This room presents documentation of selected performances, including: Savage (1991), Virginia / Veracruz (1992), The East London Coelacanth (1993), Building a Nation (2006), as well as exhibition invitations, posters, multiples and other ephemera. Savage (1991) by Durham and Maria Thereza Alves took place at the Museum of Contemporary Art in Ghent and presented an alternative cosmology through a poetic script that introduced the figure of coyote as the creator of life and death. According to the story that was narrated, coyote composed humans out of pieces stolen from different animals while they slept, which explains various characteristic animal behaviours that are part of human nature. The accompanying text states that humans are very close to the coyote in their love of singing and stealing. Virginia / Veracruz (1992) was first presented in Madrid at the time of the Spanish celebrations of the 500th anniversary of Christopher Columbus’ voyage to invade the Americas in 1492. Veracruz was the first Spanish settlement in Central America, established in 1519 by Hernán Cortés, who transformed it into the most important source of overseas income for the Spanish Crown through extracting wealth and labour from indigenous people. In North America, Virginia was the first English colony and instigated the history of violence, appropriation and slavery against Indigenous peoples there. Durham, Maria Thereza Alves and Alan Michaelson strolled the streets of Madrid and later London wearing a muzzle which covered their mouth. Postcards with images of Spanish and English people adorned their ‘speech deprivation masks’, symbolically positioning the artists with those silenced and the oppressed by the colonisers.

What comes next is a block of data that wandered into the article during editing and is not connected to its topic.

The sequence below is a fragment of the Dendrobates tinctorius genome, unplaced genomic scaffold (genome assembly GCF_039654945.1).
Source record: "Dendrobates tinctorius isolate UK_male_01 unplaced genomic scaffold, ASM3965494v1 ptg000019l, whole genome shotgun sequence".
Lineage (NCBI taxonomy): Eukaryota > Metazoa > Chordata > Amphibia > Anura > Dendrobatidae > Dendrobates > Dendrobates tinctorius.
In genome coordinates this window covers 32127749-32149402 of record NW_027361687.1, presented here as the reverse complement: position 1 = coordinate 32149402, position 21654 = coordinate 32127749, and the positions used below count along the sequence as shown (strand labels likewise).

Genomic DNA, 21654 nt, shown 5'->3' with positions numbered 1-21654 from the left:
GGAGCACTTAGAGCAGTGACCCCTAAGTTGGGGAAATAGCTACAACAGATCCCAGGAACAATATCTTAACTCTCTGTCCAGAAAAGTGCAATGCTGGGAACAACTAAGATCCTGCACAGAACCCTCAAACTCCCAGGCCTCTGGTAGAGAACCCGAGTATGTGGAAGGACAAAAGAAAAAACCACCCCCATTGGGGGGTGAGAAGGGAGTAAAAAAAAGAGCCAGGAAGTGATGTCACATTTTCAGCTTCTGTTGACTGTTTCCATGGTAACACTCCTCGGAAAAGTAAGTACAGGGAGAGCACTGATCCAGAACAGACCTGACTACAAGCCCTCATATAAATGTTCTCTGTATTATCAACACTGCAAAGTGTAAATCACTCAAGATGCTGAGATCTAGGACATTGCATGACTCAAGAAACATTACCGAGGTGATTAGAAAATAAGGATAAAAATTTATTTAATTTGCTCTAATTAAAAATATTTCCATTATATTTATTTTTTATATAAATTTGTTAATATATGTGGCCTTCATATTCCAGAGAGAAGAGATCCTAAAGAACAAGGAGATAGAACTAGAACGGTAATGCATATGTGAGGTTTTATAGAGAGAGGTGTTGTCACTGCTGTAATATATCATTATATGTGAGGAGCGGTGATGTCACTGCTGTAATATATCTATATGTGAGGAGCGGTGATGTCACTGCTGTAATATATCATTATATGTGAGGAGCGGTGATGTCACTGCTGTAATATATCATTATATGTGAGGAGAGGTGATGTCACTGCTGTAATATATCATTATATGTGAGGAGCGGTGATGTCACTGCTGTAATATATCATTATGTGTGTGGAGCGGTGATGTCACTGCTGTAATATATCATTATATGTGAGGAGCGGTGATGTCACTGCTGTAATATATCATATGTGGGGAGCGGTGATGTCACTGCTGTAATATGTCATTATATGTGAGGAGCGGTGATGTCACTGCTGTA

The film The East London Coelacanth (1993) features Durham together with the painter Carlos Ortega, the ceramist Julian Villasenor and others performing in the setting of the archeological area of Xochicalco, in Morelos, Mexico. Durham assumed a role of a pseudoarcheologist on a sort of Quixotic quest to find a surviving Coelacanth, widely thought to be extinct. After discussing how its scientific name constitutes a form of geographic and political appropriation, Durham’s reflects on topics relating to the fluidity of identity, as well as the relativity of concepts of authenticity and fiction, exoticism and familiarity. ‘If I could catch an East London Coelacanth in East London, England, I might somehow be helping resolve some of the residual problems of English Imperialism,’ Durham wrote in My Book, The East London Coelacanth, Sometimes Called, Troubled Waters; The Story of British Sea- Power. Building a Nation (2006) was a two-week action during which Durham performatively transformed Matt’s Gallery in London into a discursive and activist space. On constructions made of wood, stone, metal, glass, felt, and PVC tubes, the artist attached quotes of derogatory racist statements aimed at justifying the genocide of Indigenous North Americans, many made by famous historical figures, amongst them George Washington, Benjamin Franklin and Theodore Roosevelt. Example quotes include: ‘The only good Indians I ever saw were dead’ by the US Army general, Philip Henry Sheridan (1831-1888), and ‘Damn any man who sympathizes with Indian. Kill and scalp all big and little. Nits make lice’ by the American Methodist pastor and the US Army colonel, John Milton Chivington (1821-1894).
Jimmie Durham: humanity is not a completed project, installation view of the exhibition at the Madre museum, 2023. Photo by Amedeo Benestante